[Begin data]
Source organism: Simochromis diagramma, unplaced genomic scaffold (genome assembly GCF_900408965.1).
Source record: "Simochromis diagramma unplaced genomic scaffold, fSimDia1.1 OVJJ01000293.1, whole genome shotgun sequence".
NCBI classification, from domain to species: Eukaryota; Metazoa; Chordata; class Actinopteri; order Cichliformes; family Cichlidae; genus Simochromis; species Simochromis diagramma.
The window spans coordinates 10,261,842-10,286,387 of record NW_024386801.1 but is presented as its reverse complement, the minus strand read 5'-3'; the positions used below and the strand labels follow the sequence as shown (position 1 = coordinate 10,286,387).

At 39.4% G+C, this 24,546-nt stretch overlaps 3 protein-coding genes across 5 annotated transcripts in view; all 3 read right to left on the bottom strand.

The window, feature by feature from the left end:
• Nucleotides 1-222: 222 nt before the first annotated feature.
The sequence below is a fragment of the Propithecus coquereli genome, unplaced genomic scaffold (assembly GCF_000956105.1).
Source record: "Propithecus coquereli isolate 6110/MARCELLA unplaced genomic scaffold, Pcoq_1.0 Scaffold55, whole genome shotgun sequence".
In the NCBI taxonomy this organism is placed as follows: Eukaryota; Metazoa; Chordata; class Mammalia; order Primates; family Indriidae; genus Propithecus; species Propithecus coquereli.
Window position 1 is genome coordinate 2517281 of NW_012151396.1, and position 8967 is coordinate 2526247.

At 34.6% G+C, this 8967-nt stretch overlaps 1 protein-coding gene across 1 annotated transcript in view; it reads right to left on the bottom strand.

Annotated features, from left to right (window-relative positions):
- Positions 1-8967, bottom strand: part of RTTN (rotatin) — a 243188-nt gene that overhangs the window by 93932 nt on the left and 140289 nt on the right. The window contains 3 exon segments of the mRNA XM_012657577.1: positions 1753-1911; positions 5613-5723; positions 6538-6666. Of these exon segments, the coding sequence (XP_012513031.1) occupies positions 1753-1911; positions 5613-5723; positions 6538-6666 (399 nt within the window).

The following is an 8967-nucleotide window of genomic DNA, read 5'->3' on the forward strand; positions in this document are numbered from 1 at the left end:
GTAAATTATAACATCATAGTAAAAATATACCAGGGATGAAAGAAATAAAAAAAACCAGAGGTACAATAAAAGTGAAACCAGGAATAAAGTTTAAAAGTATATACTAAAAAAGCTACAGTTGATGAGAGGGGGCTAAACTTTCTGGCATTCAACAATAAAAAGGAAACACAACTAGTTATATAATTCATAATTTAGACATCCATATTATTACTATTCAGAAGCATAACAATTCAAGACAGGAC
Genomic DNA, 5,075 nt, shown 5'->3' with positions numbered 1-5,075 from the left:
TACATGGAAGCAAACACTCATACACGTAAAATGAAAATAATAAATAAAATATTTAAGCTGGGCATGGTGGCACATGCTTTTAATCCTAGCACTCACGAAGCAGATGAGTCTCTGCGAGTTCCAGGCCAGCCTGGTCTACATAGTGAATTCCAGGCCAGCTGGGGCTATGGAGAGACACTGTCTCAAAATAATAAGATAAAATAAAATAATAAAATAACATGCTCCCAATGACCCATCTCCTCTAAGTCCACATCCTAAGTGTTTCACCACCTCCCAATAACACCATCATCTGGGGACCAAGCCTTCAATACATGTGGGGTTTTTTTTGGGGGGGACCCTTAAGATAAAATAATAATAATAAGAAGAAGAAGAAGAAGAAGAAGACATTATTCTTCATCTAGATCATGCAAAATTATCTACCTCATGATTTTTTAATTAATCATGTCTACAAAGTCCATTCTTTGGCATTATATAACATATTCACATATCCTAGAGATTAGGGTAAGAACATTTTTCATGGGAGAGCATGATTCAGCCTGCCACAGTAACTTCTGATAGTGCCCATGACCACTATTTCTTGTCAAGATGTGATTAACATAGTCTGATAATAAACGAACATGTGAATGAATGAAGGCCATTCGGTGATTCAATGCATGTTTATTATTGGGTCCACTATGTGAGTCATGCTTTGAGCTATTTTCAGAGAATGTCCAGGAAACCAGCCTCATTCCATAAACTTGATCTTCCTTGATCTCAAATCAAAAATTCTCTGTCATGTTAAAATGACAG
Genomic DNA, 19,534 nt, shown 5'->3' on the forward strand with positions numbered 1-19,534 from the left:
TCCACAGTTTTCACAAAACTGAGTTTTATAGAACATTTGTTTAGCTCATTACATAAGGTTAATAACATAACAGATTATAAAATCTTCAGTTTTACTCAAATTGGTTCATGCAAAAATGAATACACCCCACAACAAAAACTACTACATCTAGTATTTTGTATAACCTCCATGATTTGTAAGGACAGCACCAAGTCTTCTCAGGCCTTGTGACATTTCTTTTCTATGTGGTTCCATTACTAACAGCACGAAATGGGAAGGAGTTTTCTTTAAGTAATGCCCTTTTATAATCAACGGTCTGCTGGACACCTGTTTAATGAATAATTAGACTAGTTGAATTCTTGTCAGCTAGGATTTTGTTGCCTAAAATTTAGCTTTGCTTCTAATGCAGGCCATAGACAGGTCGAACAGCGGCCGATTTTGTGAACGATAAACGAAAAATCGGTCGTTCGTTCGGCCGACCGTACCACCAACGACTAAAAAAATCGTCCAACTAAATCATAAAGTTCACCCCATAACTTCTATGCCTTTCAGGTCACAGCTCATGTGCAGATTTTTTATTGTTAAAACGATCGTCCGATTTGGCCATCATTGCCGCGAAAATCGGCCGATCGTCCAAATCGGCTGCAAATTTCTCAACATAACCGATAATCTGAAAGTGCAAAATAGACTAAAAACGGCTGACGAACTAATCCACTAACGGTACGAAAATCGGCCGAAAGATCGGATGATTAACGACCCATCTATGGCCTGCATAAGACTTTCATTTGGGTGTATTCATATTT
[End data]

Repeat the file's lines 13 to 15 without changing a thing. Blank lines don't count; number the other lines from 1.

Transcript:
Annotated features, from left to right (window-relative positions):
- Positions 1-8967, bottom strand: part of RTTN (rotatin) — a 243188-nt gene that overhangs the window by 93932 nt on the left and 140289 nt on the right. The window contains 3 exon segments of the mRNA XM_012657577.1: positions 1753-1911; positions 5613-5723; positions 6538-6666. Of these exon segments, the coding sequence (XP_012513031.1) occupies positions 1753-1911; positions 5613-5723; positions 6538-6666 (399 nt within the window).

The following is an 8967-nucleotide window of genomic DNA, read 5'->3' on the forward strand; positions in this document are numbered from 1 at the left end: